LONDON, UK I January 26, 2023 I The US Food and Drug Administration (FDA) has stated that AstraZeneca’s Evusheld (tixagevimab co-packaged with cilgavimab) is not currently authorised for Emergency Use for pre-exposure prophylaxis (prevention) of COVID-19 in the US until further notice, due to the sustained high frequency of circulating SARS-CoV-2 variants that Evusheld does not retain in vitro neutralisation against.

The FDA has notified AstraZeneca that the Agency will make a determination about reinstating authorisation of Evusheld if the national prevalence of resistant variants decreases to 90% or less on a sustained basis. The US government recommends all Evusheld product be retained and properly stored in the event that variants susceptible to Evusheld, including those currently circulating at lower prevalence, become more prevalent in the future.

Based on in vitro pseudovirus assay laboratory data, Evusheld does not neutralise Omicron subvariants BQ.1, BQ.1.1, BF.7, BF.11, BA.5.2.6, BA.4.6, BA.2.75.2, XBB and XBB.1.5.1 The combined proportion of COVID-19 cases caused by these subvariants is currently greater than 90% in the US, according to the Centers for Disease Control and Prevention (CDC) Nowcast modelling data.2

AstraZeneca will continue to work with the FDA and other health authorities to collect, assess and share relevant data regarding Evusheld and SARS-CoV-2 variants. Evusheld currently remains authorised in other countries where it is approved for COVID-19 pre-exposure prophylaxis and treatment, including the EU and Japan.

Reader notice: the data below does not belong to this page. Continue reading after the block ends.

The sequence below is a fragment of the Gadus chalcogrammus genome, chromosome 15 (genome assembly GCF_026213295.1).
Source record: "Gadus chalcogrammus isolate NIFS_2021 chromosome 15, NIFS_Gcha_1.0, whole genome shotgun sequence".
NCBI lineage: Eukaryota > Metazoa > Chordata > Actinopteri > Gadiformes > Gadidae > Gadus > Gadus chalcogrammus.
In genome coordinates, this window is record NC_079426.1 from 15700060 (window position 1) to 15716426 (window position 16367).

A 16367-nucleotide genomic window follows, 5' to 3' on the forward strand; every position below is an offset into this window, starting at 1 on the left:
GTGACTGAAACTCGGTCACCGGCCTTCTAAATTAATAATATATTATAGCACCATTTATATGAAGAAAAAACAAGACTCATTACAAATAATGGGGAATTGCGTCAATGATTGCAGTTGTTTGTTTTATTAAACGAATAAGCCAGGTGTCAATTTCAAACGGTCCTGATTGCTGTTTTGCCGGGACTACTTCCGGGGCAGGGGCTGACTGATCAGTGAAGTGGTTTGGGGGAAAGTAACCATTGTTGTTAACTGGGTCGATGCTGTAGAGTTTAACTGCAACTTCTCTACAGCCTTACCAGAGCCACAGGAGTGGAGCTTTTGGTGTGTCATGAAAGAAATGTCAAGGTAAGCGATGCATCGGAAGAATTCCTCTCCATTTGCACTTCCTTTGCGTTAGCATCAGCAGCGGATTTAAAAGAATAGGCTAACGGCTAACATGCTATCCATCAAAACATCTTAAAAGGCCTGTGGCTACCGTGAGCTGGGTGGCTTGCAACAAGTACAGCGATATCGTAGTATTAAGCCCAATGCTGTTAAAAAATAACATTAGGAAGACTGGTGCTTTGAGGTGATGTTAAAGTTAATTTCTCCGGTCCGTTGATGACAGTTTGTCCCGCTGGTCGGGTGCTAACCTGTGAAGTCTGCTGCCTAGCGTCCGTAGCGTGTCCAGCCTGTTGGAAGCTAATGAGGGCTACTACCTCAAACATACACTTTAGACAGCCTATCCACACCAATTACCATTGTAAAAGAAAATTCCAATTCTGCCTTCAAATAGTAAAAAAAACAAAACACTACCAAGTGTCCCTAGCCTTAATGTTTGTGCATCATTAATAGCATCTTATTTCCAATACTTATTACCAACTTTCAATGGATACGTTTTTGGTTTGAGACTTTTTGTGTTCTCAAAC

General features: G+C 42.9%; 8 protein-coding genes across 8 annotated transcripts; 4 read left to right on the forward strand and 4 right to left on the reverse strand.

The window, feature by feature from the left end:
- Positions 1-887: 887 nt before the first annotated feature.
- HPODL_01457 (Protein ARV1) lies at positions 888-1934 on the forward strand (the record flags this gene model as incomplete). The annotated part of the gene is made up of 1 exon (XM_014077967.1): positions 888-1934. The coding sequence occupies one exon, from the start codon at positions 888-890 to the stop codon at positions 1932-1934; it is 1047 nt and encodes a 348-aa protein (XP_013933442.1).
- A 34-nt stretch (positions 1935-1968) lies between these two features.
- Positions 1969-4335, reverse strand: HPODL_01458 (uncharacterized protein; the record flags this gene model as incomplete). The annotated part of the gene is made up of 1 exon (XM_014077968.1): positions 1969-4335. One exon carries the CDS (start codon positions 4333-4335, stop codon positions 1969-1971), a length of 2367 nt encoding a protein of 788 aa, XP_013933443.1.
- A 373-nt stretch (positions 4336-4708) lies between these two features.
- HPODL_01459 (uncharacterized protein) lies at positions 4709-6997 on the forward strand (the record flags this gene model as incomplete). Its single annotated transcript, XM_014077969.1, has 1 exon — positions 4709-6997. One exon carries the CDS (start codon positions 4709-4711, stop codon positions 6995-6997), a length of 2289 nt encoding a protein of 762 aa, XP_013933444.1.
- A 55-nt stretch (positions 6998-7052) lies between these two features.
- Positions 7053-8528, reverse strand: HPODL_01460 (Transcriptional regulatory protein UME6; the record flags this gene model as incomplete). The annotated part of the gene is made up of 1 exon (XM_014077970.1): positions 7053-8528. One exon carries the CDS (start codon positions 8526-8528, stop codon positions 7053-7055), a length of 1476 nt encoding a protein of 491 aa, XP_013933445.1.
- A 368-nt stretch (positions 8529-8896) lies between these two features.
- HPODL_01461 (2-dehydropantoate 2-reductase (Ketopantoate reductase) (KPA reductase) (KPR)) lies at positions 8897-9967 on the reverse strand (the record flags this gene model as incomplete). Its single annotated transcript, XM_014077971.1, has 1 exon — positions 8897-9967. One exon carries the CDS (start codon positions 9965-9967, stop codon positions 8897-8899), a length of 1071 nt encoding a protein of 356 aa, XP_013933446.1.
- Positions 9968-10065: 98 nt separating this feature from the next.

Next-generation long-acting antibody Phase I/III trial underway
AstraZeneca has initiated the SUPERNOVA Phase I/III trial to investigate the safety and efficacy of a next-generation long-acting antibody (LAAB) in COVID-19 pre-exposure prophylaxis in an immunocompromised population. In in vitro lab studies, the new LAAB has been shown to neutralise all SARS-CoV-2 variants tested to date, including variants that have proved resistant to other monoclonal antibodies.3 AstraZeneca is aiming to make the new LAAB available in the second half of 2023, subject to trial readouts and regulatory reviews.

About 2% of the global population is considered at increased risk of an inadequate response to COVID-19 vaccination and could benefit from monoclonal antibodies for COVID-19 protection.4,5


Evusheld is a combination of two long-acting antibodies – tixagevimab (AZD8895) and cilgavimab (AZD1061) – derived from B-cells donated by convalescent patients after SARS-CoV-2 infection. Discovered by Vanderbilt University Medical Center and licensed to AstraZeneca in June 2020, the human monoclonal antibodies bind to distinct sites on the SARS-CoV-2 spike protein6 and were optimised by AstraZeneca with half-life extension and reduction of Fc effector function and complement C1q binding.7 The half-life extension more than triples the durability of its action compared to conventional antibodies;8-10 data from the PROVENT Phase III trial show protection lasting six months.11 The reduced Fc effector function aims to minimise the risk of antibody-dependent enhancement of disease – a phenomenon in which virus-specific antibodies promote, rather than inhibit, infection and/or disease.12